It’s video time, Friends and Scribes!
One of the things that prevented me from getting back to writing was my fading Grammar knowledge. At one time, I knew all the rules and could wrangle participle and adverbial phrases. But, as they say, if you don’t use it(,)you lose it
(Wait, dammit, do I need another comma up there? Curses.)
See? It’s like my problem with “but”. I don’t know why, but I always screw up commas with “but”. I practically got a black eye from all the blue squiggles Microsoft Word was throwing up.
I’ve come to accept that this is how it’s going to be. I’m going to mess up, and it’s going to require a lot of editing time because I don’t have a bucks falling out of my caboose to hire a Grammar Goddess to do it for me. I work towards fixing 90% of my irksome Gremlins and accept the margin of error. Will I ever get to 100%-you-can-pay-me-for-my-services-now? Not likely. However, closing the gap is something worth striving for.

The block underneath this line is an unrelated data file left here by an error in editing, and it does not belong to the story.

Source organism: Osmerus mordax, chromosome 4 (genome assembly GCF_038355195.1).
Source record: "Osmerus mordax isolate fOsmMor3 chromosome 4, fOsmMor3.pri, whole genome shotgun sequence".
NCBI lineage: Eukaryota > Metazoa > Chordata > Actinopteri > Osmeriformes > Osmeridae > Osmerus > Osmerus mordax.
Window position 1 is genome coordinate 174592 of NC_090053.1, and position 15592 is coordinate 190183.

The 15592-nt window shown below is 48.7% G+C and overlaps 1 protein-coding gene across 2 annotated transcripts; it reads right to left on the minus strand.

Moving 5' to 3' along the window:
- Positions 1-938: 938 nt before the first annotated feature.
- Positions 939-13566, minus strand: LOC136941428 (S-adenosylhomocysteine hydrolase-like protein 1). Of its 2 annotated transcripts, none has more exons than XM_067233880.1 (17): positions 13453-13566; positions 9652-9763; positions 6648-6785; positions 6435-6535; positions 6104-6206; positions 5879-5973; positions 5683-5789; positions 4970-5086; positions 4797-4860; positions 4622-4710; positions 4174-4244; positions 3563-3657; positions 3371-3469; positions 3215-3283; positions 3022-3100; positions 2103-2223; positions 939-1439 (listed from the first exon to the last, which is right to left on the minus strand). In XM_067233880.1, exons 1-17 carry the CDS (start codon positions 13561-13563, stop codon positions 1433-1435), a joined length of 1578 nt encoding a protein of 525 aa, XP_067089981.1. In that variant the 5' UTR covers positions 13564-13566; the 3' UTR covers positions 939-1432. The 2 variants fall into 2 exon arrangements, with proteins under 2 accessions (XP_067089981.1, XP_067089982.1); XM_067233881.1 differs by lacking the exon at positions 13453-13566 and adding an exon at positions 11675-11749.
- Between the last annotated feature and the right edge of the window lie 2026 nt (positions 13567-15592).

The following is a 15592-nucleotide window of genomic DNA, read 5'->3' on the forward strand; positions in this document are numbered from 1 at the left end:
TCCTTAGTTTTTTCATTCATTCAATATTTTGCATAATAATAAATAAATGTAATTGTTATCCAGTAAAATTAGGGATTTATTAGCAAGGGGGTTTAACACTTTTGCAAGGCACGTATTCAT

The more you edit, the better you get at it. I encourage everyone to Beta a fellow writer. Don’t be afraid, it’s easier to see an error or give an “impression” read in someone else’s work than it is your own. The more you do, the more skills you will accumulate over time. When I think a comma is missing because I “hear” that something is off, I just tell my beta buddy the truth: I’m not sure, but I’m mentioning it.
In the video, I demonstrate the basic FANBOYS rule for commas. I demonstrate how I use Find and Replace or a Macro to hi-light my word Gremlins. Although Microsoft Word does alert to comma problems, it is worth hi-lighting to focus on them to see how many there are in a row or to decide to rewrite the sentence. I find that color helps me in a way that a squiggle doesn’t. Plus, the same macro magic is awesome for finding repeats and other Gremlin fillers: look, feel, watched, and saw.
I’m still learning as I go, and there’s nothing wrong with that.
Oh, did you know there is a shortcut to generate random text in your document for testing? Yeah, that’s in the video, too.
Inquiring minds want to know:
Are you friends or enemies with the comma?